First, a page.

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Quarter (urban subdivision)

From Wikipedia, the free encyclopedia

Kalasatama, a quarter of Helsinki, Finland
Kalasatama, a quarter of Helsinki, Finland

A quarter is a section of an urban settlement.[1]

A quarter can be administratively defined and its borders officially designated, and it may have its own administrative structure (subordinate to that of the city, town or other urban area). Such a division is particularly common in countries like Italy (Quartiere), France (Quartier), Romania (Cartier), Georgia (კვარტალი, k'vart'ali), Bulgaria (Bulgarian: квартал, romanizedkvartal, Serbia (четврт / četvrt), Croatia (četvrt). It may be denoted as a borough (in English-speaking countries), Spain (barrio), Portugal/Brazil (bairro); or some other term (e.g. Poland (dzielnica), Germany (Stadtteil), and Cambodia (សង្កាត់ sangkat).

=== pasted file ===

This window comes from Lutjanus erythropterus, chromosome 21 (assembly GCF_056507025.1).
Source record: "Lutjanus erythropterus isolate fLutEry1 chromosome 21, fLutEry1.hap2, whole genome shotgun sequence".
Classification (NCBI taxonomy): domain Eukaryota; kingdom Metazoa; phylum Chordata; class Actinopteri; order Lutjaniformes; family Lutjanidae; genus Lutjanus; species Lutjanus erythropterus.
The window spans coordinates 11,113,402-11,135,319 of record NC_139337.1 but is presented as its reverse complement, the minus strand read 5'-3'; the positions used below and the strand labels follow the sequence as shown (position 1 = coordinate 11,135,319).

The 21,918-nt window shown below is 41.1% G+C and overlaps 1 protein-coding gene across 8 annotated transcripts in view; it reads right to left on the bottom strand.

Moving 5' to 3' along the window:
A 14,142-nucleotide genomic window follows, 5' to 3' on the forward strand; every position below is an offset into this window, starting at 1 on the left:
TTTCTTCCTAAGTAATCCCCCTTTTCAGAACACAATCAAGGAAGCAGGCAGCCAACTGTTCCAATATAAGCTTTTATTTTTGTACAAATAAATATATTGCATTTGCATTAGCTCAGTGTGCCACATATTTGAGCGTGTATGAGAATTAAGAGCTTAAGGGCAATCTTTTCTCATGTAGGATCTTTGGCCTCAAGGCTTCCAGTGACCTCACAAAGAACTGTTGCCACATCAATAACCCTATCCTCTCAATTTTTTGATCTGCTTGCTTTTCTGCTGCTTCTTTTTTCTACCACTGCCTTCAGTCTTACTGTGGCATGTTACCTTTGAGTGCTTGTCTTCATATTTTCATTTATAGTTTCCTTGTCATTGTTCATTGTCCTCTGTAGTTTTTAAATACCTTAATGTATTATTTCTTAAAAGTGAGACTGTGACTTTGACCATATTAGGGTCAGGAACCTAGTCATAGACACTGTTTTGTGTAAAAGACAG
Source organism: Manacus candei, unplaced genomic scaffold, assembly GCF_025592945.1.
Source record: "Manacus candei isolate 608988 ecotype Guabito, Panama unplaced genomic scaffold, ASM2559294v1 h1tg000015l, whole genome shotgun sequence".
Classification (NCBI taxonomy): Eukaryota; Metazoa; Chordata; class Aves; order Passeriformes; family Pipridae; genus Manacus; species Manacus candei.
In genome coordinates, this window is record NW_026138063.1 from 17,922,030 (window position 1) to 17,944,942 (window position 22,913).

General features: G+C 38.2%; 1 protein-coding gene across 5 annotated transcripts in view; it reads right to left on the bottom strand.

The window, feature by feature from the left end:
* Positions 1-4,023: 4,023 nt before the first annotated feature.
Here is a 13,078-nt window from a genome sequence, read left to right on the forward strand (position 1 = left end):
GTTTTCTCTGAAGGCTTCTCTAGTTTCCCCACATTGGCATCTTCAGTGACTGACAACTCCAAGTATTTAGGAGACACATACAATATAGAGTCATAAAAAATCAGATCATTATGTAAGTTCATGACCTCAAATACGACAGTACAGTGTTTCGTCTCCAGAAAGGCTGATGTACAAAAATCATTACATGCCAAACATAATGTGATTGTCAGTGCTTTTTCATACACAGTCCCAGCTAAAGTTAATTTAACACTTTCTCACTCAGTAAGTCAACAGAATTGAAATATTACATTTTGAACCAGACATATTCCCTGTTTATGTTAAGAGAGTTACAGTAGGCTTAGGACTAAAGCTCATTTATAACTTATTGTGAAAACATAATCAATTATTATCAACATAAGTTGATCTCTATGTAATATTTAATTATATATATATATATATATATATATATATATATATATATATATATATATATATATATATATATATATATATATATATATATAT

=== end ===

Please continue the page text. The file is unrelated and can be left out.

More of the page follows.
Quarter can also refer to a non-administrative but distinct neighbourhood with its own character: for example, a slum quarter. It is often used for a district connected with a particular group of people:[1] for instance, some cities are said to have Jewish quarters, diplomatic quarters or Bohemian quarters.

The Old City of Jerusalem currently has four quarters: the Muslim Quarter, Christian Quarter, Jewish Quarter and the Armenian Quarter (it used to have a Moroccan Quarter).[2] A Christian quarter also exists in Damascus.

History

Most ancient Roman cities were divided to four parts, called Quarters, by their two main avenues: the Cardo and the Decumanus Maximus.[3]

See also

References

  1. ^ a b "Quarter (14)". Oxford English Dictionary. Vol. 8 (1 Corrected re-issue ed.). Oxford, UK. 1933. p. Q 27. Retrieved 2022-10-24.
  2. ^ "Jerusalem: The Old City". www.jewishvirtuallibrary.org. Retrieved 2022-07-11.
  3. ^ Norris, Shawn Thomas (August 10, 2015). "The Cardo and Decumanus Maximus – Where Towns Come Together". www.linkedin.com. Retrieved 2022-07-11.


This page was last edited on 13 November 2022, at 17:22
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